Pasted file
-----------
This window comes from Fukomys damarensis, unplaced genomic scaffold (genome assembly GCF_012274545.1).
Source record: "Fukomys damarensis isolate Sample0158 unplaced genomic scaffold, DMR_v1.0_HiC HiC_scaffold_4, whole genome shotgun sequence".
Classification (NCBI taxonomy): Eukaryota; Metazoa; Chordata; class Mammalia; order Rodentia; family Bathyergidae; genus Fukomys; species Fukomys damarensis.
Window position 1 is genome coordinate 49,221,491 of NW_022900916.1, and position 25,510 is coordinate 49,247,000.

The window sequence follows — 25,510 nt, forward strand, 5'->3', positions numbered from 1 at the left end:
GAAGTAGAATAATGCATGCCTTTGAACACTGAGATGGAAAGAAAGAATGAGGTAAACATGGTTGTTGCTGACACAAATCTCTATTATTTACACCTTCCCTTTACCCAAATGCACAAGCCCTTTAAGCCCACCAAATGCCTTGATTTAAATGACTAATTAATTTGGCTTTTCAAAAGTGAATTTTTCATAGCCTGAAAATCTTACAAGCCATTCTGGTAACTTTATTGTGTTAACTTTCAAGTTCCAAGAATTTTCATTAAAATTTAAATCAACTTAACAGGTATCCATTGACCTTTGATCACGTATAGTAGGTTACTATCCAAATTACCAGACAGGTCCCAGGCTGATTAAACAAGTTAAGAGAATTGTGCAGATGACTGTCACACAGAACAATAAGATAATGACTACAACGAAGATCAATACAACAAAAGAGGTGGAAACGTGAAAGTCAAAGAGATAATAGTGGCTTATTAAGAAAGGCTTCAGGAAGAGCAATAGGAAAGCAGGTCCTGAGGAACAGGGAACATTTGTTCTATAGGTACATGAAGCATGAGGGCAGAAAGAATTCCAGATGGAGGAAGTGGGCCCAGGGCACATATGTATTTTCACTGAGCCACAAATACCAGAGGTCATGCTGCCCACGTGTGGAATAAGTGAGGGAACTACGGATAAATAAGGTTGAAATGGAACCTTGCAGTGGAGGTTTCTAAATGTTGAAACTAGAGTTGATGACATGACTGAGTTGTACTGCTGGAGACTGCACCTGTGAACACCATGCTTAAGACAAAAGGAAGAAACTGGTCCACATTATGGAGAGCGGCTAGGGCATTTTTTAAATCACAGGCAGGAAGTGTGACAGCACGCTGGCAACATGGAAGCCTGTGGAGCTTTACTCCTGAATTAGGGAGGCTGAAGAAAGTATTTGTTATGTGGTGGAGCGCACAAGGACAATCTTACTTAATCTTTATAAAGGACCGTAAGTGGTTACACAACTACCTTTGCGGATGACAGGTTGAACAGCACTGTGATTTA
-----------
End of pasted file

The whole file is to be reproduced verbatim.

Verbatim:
This window comes from Fukomys damarensis, unplaced genomic scaffold (genome assembly GCF_012274545.1).
Source record: "Fukomys damarensis isolate Sample0158 unplaced genomic scaffold, DMR_v1.0_HiC HiC_scaffold_4, whole genome shotgun sequence".
Classification (NCBI taxonomy): Eukaryota; Metazoa; Chordata; class Mammalia; order Rodentia; family Bathyergidae; genus Fukomys; species Fukomys damarensis.
Window position 1 is genome coordinate 49,221,491 of NW_022900916.1, and position 25,510 is coordinate 49,247,000.

The window sequence follows — 25,510 nt, forward strand, 5'->3', positions numbered from 1 at the left end:
GAAGTAGAATAATGCATGCCTTTGAACACTGAGATGGAAAGAAAGAATGAGGTAAACATGGTTGTTGCTGACACAAATCTCTATTATTTACACCTTCCCTTTACCCAAATGCACAAGCCCTTTAAGCCCACCAAATGCCTTGATTTAAATGACTAATTAATTTGGCTTTTCAAAAGTGAATTTTTCATAGCCTGAAAATCTTACAAGCCATTCTGGTAACTTTATTGTGTTAACTTTCAAGTTCCAAGAATTTTCATTAAAATTTAAATCAACTTAACAGGTATCCATTGACCTTTGATCACGTATAGTAGGTTACTATCCAAATTACCAGACAGGTCCCAGGCTGATTAAACAAGTTAAGAGAATTGTGCAGATGACTGTCACACAGAACAATAAGATAATGACTACAACGAAGATCAATACAACAAAAGAGGTGGAAACGTGAAAGTCAAAGAGATAATAGTGGCTTATTAAGAAAGGCTTCAGGAAGAGCAATAGGAAAGCAGGTCCTGAGGAACAGGGAACATTTGTTCTATAGGTACATGAAGCATGAGGGCAGAAAGAATTCCAGATGGAGGAAGTGGGCCCAGGGCACATATGTATTTTCACTGAGCCACAAATACCAGAGGTCATGCTGCCCACGTGTGGAATAAGTGAGGGAACTACGGATAAATAAGGTTGAAATGGAACCTTGCAGTGGAGGTTTCTAAATGTTGAAACTAGAGTTGATGACATGACTGAGTTGTACTGCTGGAGACTGCACCTGTGAACACCATGCTTAAGACAAAAGGAAGAAACTGGTCCACATTATGGAGAGCGGCTAGGGCATTTTTTAAATCACAGGCAGGAAGTGTGACAGCACGCTGGCAACATGGAAGCCTGTGGAGCTTTACTCCTGAATTAGGGAGGCTGAAGAAAGTATTTGTTATGTGGTGGAGCGCACAAGGACAATCTTACTTAATCTTTATAAAGGACCGTAAGTGGTTACACAACTACCTTTGCGGATGACAGGTTGAACAGCACTGTGATTTA